10 tips to put post-exercise insomnia to bed and get you sleepin’ easy

Stop the tossing and turning of post-exercise insomnia with these 10 tips!

post-exercise insomnia

Even after a knackering run, sometimes you just can’t drift off. Your heads on the pillow but your minds still running at ten thousand percent. Many of us think that exercise will tire us out and send us into a deep hibernation, but is this always true? We look at 10 ways to combat post-exercise insomnia.

Post-exercise insomnia is far more common than you may think. It’s where the body is still in overdrive and means it can be hard for you to shut down before bed.

Infographic created for the Sleep Matter clubs.
Sleep easy.
10 tips to sleep easy!
Get a routine

One of the best ways to avoid restless nights is to get your body use to it. This isn’t something that will happen straight away but if you’re working on a long-term training plan you should probably expect your first few nights to be a tad more restless than usual.


We preach this a lot and I apologise but hydration is vital. Keeping hydrated can help blunt your bodies cortisol response. Cortisol is hormone found naturally in the human body that controls blood sugar levels, regulates metabolism, helps to reduce inflammation, and assist with memory formulation. It has a controlling effect on salt and water balance and helps control blood pressure.

Exercise three hours before bed

Give your body time to work down.  The body releases all sorts of different hormones around the body that gets you rilled up for exercise. Trying to get some shut eye whilst your bodies going overtime is like going to sea in a sieve.

Infographic created for the Sleep Matter clubs.
Infographic created for the Sleep Matter Clubs.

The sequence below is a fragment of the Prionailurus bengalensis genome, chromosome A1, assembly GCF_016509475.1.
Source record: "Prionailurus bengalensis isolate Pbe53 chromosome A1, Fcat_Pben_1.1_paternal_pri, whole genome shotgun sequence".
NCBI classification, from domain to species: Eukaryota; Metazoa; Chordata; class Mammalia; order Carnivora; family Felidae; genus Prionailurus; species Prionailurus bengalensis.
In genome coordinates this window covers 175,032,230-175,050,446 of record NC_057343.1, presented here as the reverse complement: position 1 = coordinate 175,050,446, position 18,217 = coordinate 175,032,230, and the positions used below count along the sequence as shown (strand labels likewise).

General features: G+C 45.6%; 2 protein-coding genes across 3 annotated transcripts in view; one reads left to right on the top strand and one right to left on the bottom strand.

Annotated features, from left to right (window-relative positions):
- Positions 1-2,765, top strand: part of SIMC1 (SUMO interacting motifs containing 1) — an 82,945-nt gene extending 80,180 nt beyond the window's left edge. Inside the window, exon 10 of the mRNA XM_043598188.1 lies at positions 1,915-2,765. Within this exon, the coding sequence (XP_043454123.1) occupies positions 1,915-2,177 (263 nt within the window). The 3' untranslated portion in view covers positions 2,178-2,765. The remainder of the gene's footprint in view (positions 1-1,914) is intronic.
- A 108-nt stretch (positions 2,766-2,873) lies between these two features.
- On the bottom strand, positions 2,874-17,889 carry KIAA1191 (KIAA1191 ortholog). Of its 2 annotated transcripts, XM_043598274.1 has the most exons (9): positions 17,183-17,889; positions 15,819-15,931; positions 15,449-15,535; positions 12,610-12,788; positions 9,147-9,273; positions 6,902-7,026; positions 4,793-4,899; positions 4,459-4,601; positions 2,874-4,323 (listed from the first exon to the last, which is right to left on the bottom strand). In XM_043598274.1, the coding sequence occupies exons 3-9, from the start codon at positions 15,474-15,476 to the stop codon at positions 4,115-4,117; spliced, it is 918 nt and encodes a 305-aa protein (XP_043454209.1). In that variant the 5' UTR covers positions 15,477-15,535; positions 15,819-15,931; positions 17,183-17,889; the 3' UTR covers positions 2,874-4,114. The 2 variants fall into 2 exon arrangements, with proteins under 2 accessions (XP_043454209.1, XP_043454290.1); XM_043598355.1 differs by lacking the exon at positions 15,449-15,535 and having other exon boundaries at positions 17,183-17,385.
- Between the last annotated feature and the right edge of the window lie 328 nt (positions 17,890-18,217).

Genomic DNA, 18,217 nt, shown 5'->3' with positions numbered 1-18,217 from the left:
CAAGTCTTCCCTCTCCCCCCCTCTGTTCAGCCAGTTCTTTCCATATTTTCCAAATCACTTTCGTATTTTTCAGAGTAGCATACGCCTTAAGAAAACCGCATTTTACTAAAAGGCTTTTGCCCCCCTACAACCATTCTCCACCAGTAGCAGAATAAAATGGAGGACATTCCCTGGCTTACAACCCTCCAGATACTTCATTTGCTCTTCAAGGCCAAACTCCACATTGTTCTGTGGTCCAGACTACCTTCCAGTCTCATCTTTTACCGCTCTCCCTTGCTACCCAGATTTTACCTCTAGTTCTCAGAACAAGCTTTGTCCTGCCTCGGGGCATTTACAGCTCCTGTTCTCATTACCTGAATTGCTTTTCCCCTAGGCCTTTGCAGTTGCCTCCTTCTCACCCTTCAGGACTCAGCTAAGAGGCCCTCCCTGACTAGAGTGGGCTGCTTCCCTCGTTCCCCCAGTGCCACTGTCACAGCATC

Watch the pre-work

A caffeine kick might give us that extra buzz we need for a run but think about how long it might be until you hit the hay. Pre-works and caffeine based supplements are an obvious no-no if you wanna get the miles in just before bed, and get a good nights rest.

Go Low

Low-intensity exercise is best done before bed. If your organising your training plan ideally out your slow burning jogs later in the day and your body blasters out the way in the morning.

Cool down

Cooling yourself down before you get to bed naturally tricks the body into a rest mindset. Drink cold water, take a cool shower, wrap yourself in damp towels whatever.

Breathing exercises

Running can help you unburden stress but can also cause the body to release certain hormones, such as cortisol. Taking a moment to get to Zen-mode can help us ready our minds for rest. Breathing exercises are a great way of doing this.


Cue controversy. A little snack before bed would be blasphemy to the ears of some. However, it can be useful. Exercising burns the bodies fuel and generally, it needs to be replenished. A small meal before bed can stop our rumbling tummies giving us our evenings soundtrack but to much might leave us bloated before bed.

Sip a brew

Avoid the caffeine as we mentioned before but a cuppa might not go amiss before bed. Decaffeinated would be preferable but some teas naturally make us more sleepy. A cup of Chamomile or Valerian might take the biscuit for our tossing and turning problems.

Cool down your sleep space

We’re keeping things cool. Once you’ve cooled yourself down getting into a warm bed seems a great idea. Wrong. Both core and skin temperatures decline when you fall asleep, and a cool sleeping environment helps create a temperature gradient that facilitates this process

Joe Tucker
the authorJoe Tucker
Joe is an aspiring fitness journalist looking to get his foot in the industry at jogger.co.uk. A fair-weather runner and sparring sissy who occasionally enjoys rolling down hills ... on two wheels that is. Any story ideas? Feel free to DM him with any ideas.

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